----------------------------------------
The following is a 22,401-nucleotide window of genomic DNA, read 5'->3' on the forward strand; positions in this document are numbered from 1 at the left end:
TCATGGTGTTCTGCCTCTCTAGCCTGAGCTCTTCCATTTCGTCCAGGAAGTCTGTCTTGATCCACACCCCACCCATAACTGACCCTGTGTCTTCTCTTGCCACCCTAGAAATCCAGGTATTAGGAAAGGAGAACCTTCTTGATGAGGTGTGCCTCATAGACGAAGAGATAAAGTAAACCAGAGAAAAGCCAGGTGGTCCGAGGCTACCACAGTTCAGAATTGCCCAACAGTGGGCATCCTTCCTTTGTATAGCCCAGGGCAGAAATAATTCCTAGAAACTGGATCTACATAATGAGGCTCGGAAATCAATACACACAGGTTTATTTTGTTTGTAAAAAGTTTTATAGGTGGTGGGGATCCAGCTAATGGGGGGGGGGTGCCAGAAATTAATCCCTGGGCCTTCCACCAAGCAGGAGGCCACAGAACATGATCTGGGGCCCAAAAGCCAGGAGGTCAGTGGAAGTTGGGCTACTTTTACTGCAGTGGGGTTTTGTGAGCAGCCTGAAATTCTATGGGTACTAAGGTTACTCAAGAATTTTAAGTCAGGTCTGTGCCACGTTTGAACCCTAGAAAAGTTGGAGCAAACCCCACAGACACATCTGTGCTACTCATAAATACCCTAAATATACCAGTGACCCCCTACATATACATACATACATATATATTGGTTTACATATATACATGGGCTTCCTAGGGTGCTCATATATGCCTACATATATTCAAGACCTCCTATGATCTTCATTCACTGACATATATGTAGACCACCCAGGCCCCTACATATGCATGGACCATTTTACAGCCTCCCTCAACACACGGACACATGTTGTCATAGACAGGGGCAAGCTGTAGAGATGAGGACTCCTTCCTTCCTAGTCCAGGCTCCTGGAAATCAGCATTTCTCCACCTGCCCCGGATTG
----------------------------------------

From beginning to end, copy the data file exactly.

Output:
The following is a 22,401-nucleotide window of genomic DNA, read 5'->3' on the forward strand; positions in this document are numbered from 1 at the left end:
TCATGGTGTTCTGCCTCTCTAGCCTGAGCTCTTCCATTTCGTCCAGGAAGTCTGTCTTGATCCACACCCCACCCATAACTGACCCTGTGTCTTCTCTTGCCACCCTAGAAATCCAGGTATTAGGAAAGGAGAACCTTCTTGATGAGGTGTGCCTCATAGACGAAGAGATAAAGTAAACCAGAGAAAAGCCAGGTGGTCCGAGGCTACCACAGTTCAGAATTGCCCAACAGTGGGCATCCTTCCTTTGTATAGCCCAGGGCAGAAATAATTCCTAGAAACTGGATCTACATAATGAGGCTCGGAAATCAATACACACAGGTTTATTTTGTTTGTAAAAAGTTTTATAGGTGGTGGGGATCCAGCTAATGGGGGGGGGGTGCCAGAAATTAATCCCTGGGCCTTCCACCAAGCAGGAGGCCACAGAACATGATCTGGGGCCCAAAAGCCAGGAGGTCAGTGGAAGTTGGGCTACTTTTACTGCAGTGGGGTTTTGTGAGCAGCCTGAAATTCTATGGGTACTAAGGTTACTCAAGAATTTTAAGTCAGGTCTGTGCCACGTTTGAACCCTAGAAAAGTTGGAGCAAACCCCACAGACACATCTGTGCTACTCATAAATACCCTAAATATACCAGTGACCCCCTACATATACATACATACATATATATTGGTTTACATATATACATGGGCTTCCTAGGGTGCTCATATATGCCTACATATATTCAAGACCTCCTATGATCTTCATTCACTGACATATATGTAGACCACCCAGGCCCCTACATATGCATGGACCATTTTACAGCCTCCCTCAACACACGGACACATGTTGTCATAGACAGGGGCAAGCTGTAGAGATGAGGACTCCTTCCTTCCTAGTCCAGGCTCCTGGAAATCAGCATTTCTCCACCTGCCCCGGATTG